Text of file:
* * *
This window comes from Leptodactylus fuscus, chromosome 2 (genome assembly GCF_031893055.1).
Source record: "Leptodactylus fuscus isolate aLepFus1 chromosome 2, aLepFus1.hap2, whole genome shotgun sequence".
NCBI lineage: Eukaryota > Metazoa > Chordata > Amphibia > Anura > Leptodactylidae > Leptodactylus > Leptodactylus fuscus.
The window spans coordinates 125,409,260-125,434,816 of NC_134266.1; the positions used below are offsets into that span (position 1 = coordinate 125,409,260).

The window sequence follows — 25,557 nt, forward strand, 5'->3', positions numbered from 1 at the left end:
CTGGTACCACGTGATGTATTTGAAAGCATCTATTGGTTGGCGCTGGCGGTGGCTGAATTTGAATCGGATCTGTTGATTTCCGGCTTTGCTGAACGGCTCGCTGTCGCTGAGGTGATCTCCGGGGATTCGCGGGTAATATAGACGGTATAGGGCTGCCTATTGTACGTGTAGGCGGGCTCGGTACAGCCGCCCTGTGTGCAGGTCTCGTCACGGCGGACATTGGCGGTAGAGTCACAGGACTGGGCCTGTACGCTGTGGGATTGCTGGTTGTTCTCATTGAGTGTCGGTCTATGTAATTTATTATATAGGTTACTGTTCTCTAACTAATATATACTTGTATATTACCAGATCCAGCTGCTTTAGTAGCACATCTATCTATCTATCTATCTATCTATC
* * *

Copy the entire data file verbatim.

This window comes from Leptodactylus fuscus, chromosome 2 (genome assembly GCF_031893055.1).
Source record: "Leptodactylus fuscus isolate aLepFus1 chromosome 2, aLepFus1.hap2, whole genome shotgun sequence".
NCBI lineage: Eukaryota > Metazoa > Chordata > Amphibia > Anura > Leptodactylidae > Leptodactylus > Leptodactylus fuscus.
The window spans coordinates 125,409,260-125,434,816 of NC_134266.1; the positions used below are offsets into that span (position 1 = coordinate 125,409,260).

The window sequence follows — 25,557 nt, forward strand, 5'->3', positions numbered from 1 at the left end:
CTGGTACCACGTGATGTATTTGAAAGCATCTATTGGTTGGCGCTGGCGGTGGCTGAATTTGAATCGGATCTGTTGATTTCCGGCTTTGCTGAACGGCTCGCTGTCGCTGAGGTGATCTCCGGGGATTCGCGGGTAATATAGACGGTATAGGGCTGCCTATTGTACGTGTAGGCGGGCTCGGTACAGCCGCCCTGTGTGCAGGTCTCGTCACGGCGGACATTGGCGGTAGAGTCACAGGACTGGGCCTGTACGCTGTGGGATTGCTGGTTGTTCTCATTGAGTGTCGGTCTATGTAATTTATTATATAGGTTACTGTTCTCTAACTAATATATACTTGTATATTACCAGATCCAGCTGCTTTAGTAGCACATCTATCTATCTATCTATCTATCTATC